The Wait at Sandy Station Motel (Flash Fiction)
This is a little flash fiction I wrote. It is surreal and open to interpretation.
Today I sit on a rock in front of what is left of my business: rusted beams from its structure and a yellow sign still with its red lettering clear: Sandy Station Motel. It could still represent a life not beyond repair. However, I can’t make my decision to start re-build this family business until I see that vision again. You see, days in the desert are now hotter, heaven and hell has moved down like a tired sun, compressing the air, hidden behind the deserts breeze. Over the past year tired wanderers and farmers have spoke of lucid hallucinations in this space of desert. Everyone now stays home in the over populated cities, comfortable starring at their walls in the familiar and known.
For me, it’s hard to leave this place. My mother and father are still heard in every breeze, ‘Johnny, why are you always digging?’ But they have now moved on, on to a populated city. I never let my eyes off those dark brown rectangles of ground where the back wall of the motel used to be for too long, just encase.
But just for today I want to go somewhere else. I long to revisit yesterday’s sight: the golden curtain turning day into night. Yesterday, the dark brown rectangles in the sand became contorted. Suddenly I stood in a dim spotlight, and saw perched in a seat made of splashed white paint an aged giant, his skin drained. He was wearing a white robe flittering like TV static. I could not help but wonder: what did I plunder? I said to the giant, “It was all I could do.”
The giant starred with sorrowful eyes, and like a stage production the vision rearranged for a new scene, the space fell pitch black for a moment. Then gave light to a large hotel at night signposted: Sandy Station Hotel. I edged through the steep glass door and saw a high ceiling lobby with dark maroon walls that felt sticky to touch, and were running with a sticky transparent goo. It felt no longer a place to catch a breath, but a place for rest.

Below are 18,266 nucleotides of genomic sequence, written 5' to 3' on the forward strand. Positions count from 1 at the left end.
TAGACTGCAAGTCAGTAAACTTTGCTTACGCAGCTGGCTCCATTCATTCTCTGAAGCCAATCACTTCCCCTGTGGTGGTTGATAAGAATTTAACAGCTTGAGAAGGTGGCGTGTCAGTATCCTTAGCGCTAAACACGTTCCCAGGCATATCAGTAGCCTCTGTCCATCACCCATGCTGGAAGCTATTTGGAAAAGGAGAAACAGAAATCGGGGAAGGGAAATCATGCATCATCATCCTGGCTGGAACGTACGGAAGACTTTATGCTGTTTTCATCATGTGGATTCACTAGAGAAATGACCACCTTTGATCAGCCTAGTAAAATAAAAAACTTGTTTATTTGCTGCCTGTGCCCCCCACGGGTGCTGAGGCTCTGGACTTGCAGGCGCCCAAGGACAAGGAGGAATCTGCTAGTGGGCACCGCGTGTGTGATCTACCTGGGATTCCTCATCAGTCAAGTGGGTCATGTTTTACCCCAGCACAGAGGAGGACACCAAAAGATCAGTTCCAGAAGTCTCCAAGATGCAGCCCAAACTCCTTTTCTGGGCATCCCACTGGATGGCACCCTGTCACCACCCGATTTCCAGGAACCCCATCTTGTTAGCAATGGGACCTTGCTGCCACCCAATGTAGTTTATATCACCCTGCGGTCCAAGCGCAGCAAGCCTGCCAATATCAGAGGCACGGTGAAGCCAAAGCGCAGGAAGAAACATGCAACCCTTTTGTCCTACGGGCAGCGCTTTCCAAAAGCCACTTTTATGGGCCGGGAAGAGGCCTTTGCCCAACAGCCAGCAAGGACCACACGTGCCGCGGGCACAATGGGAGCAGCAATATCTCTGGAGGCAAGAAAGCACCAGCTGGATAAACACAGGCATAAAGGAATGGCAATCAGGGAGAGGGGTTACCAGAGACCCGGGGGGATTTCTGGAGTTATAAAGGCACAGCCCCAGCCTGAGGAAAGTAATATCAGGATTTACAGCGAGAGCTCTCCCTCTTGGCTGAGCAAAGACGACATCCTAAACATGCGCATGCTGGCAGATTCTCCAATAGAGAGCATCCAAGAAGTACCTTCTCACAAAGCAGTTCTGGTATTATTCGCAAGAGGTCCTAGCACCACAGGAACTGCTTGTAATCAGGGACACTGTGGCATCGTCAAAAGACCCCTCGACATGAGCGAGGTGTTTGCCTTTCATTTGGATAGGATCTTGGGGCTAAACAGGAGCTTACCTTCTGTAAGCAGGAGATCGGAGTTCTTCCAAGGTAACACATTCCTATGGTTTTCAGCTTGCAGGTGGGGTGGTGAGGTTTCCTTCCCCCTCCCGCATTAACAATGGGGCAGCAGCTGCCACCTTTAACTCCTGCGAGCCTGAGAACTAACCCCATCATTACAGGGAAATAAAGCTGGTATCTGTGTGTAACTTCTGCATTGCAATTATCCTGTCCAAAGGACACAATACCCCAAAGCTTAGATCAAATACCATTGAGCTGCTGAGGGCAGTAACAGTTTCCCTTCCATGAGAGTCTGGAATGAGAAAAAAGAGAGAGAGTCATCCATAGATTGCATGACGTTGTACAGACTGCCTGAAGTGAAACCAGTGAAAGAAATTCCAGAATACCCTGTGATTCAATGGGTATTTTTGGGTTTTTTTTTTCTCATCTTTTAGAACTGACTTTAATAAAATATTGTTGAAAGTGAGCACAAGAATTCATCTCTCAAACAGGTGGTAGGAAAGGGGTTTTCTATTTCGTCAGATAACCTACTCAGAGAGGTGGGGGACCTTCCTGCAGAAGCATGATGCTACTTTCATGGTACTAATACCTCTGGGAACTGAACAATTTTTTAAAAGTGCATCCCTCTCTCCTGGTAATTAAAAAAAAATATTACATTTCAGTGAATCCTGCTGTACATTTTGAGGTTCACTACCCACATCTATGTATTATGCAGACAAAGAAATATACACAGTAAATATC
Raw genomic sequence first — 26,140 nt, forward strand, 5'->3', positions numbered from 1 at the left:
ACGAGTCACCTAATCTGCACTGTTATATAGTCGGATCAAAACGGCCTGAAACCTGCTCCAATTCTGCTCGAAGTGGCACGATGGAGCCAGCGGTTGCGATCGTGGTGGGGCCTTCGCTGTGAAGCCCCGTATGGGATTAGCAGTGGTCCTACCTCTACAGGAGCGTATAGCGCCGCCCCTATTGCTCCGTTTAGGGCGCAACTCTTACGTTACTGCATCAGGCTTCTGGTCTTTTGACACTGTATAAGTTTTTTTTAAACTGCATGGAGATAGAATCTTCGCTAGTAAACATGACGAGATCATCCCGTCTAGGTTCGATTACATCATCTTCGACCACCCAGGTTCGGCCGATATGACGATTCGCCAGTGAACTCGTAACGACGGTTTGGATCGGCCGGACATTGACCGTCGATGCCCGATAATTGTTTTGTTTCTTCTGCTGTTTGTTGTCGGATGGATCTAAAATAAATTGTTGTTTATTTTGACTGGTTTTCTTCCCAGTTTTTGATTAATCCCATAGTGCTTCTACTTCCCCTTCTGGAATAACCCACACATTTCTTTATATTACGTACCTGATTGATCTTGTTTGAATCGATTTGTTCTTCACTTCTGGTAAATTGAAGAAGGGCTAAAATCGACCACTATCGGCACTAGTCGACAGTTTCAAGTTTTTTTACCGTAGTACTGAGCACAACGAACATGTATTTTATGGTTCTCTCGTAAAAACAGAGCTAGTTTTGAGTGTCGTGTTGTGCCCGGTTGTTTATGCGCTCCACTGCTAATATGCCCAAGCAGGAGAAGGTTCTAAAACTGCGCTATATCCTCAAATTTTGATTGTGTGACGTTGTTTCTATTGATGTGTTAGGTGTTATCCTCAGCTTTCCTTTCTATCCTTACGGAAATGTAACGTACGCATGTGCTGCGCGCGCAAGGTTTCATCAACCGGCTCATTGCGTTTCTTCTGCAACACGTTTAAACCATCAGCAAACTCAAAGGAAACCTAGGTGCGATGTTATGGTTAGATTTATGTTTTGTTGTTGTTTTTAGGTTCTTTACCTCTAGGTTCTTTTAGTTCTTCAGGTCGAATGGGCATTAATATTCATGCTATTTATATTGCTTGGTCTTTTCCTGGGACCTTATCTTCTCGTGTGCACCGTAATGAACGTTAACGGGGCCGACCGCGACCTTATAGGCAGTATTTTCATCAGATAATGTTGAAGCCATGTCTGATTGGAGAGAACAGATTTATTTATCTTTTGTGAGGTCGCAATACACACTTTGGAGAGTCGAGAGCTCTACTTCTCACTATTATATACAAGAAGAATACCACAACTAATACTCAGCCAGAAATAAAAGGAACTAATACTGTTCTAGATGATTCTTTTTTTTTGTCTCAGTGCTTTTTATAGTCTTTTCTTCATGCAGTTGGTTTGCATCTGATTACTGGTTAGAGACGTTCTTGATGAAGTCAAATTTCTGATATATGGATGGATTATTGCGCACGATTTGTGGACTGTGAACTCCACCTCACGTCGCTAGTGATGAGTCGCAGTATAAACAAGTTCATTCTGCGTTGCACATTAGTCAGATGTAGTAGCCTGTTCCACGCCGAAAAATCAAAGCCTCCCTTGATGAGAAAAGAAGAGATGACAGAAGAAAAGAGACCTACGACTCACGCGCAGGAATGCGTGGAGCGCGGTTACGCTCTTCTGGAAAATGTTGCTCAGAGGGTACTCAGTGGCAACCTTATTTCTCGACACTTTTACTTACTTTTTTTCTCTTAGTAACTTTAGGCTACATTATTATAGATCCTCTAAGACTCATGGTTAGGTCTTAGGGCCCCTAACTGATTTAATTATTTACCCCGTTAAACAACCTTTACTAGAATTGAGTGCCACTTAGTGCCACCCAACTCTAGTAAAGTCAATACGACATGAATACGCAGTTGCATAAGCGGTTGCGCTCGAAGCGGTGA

Up the wide green carpeted staircase I placed each foot careful not to alert whatever or whoever was in here, as I took time to work out how far the corridor stretched in front of me. As I passed each room, I could hear chanting in another language, plus moaning, laughter and whispering. Was this the bodies I buried for so long, or the cult who left them at my front door? After I passed about half a dozen rooms I realised none were numbered. So I entered a room at random needing to see if this vision could show me what I wanted to know. In the room a man at least 8 feet tall in a butler’s suit stood with one hand on the shoulder of a wheelchair bound man in a red velvet suit. A thick layer of dust was covering Wheelchair Man like rotten sugar. The giant appeared to be typing on the screen of a monitor attached to the wheelchair, while Wheelchair Man’s hands and arms vibrated, tensing like he was trying to move them. His face in shock like Munch’s, The Scream. I moved around for a better view and saw the facial features of the man in the wheelchair. I see them in the car mirror every day.
My mouth went dry, my stomach cramping. I looked up to the giant, and saw his face contained lines carved into rock hard skin. His eyeballs like two dark bowling balls in a deep cave. His pupils like a pencil head and iris’s the exact same green as the hotels carpet, as if he somehow spawned out of the floor.
I grabbed the monitor out of its attachment and read what he had been typing. He’d written about cults in the desert and the bodies I have buried, that I found comfort starring into the lifeless eyes as it reassured me this person was worse off than me. He’d sent these ramblings to my parents’ email address. No, none of it was true. I always gave the bodies prayers and coffins. Always pushing their eyes closed, dressing them in clean clothes. Always giving them dignity, or what was left after whatever the cult needed them for. Nevertheless, I was so wrapped up in my thoughts that I didn’t notice the giant push my wheelchair-self out of the door. They left me standing with the glowing monitor in the dark empty room, the surroundings begun to fade.
So the sign states Sandy Station Motel - all that is left of my family’s tenure. I wish to rebuild my motel. The cult who forced me to bury the bodies they used like unwanted toys have stopped coming over the hill to the West every Thursday night to visit me, all since my motel blew down and the desert became hotter and it’s air compressed. Maybe their work is done. But if I rebuild my motel, will the vision reveal itself to be my future, or what I will avoid?
Last edited by Mrtickle; 06-14-2016 at 05:41 AM..